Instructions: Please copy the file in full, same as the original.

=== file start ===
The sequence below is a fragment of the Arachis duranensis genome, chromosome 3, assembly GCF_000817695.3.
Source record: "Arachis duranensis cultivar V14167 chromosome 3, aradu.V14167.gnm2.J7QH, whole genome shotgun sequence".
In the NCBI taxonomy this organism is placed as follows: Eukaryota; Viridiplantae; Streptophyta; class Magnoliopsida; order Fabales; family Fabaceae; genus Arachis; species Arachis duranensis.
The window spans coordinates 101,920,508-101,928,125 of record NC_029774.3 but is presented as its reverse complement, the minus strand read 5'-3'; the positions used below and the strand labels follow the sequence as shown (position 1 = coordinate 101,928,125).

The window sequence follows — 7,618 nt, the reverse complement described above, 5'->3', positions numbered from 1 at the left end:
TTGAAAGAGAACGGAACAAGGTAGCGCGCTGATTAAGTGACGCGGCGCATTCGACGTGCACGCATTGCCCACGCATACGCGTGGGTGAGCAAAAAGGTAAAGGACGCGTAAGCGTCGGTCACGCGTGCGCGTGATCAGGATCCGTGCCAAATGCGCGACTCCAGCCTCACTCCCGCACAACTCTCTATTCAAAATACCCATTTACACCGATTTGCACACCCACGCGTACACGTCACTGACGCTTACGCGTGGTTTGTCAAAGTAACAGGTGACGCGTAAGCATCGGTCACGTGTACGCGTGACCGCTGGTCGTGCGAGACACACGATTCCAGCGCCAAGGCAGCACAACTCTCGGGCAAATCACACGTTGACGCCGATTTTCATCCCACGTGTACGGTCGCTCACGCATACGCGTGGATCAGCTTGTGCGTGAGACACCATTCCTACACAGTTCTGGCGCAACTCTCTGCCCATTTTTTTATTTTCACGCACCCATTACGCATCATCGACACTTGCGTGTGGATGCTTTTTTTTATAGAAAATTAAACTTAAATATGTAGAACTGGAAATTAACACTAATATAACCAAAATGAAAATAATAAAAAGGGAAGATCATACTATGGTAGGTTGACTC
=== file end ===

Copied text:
The sequence below is a fragment of the Arachis duranensis genome, chromosome 3, assembly GCF_000817695.3.
Source record: "Arachis duranensis cultivar V14167 chromosome 3, aradu.V14167.gnm2.J7QH, whole genome shotgun sequence".
In the NCBI taxonomy this organism is placed as follows: Eukaryota; Viridiplantae; Streptophyta; class Magnoliopsida; order Fabales; family Fabaceae; genus Arachis; species Arachis duranensis.
The window spans coordinates 101,920,508-101,928,125 of record NC_029774.3 but is presented as its reverse complement, the minus strand read 5'-3'; the positions used below and the strand labels follow the sequence as shown (position 1 = coordinate 101,928,125).

The window sequence follows — 7,618 nt, the reverse complement described above, 5'->3', positions numbered from 1 at the left end:
TTGAAAGAGAACGGAACAAGGTAGCGCGCTGATTAAGTGACGCGGCGCATTCGACGTGCACGCATTGCCCACGCATACGCGTGGGTGAGCAAAAAGGTAAAGGACGCGTAAGCGTCGGTCACGCGTGCGCGTGATCAGGATCCGTGCCAAATGCGCGACTCCAGCCTCACTCCCGCACAACTCTCTATTCAAAATACCCATTTACACCGATTTGCACACCCACGCGTACACGTCACTGACGCTTACGCGTGGTTTGTCAAAGTAACAGGTGACGCGTAAGCATCGGTCACGTGTACGCGTGACCGCTGGTCGTGCGAGACACACGATTCCAGCGCCAAGGCAGCACAACTCTCGGGCAAATCACACGTTGACGCCGATTTTCATCCCACGTGTACGGTCGCTCACGCATACGCGTGGATCAGCTTGTGCGTGAGACACCATTCCTACACAGTTCTGGCGCAACTCTCTGCCCATTTTTTTATTTTCACGCACCCATTACGCATCATCGACACTTGCGTGTGGATGCTTTTTTTTATAGAAAATTAAACTTAAATATGTAGAACTGGAAATTAACACTAATATAACCAAAATGAAAATAATAAAAAGGGAAGATCATACTATGGTAGGTTGACTC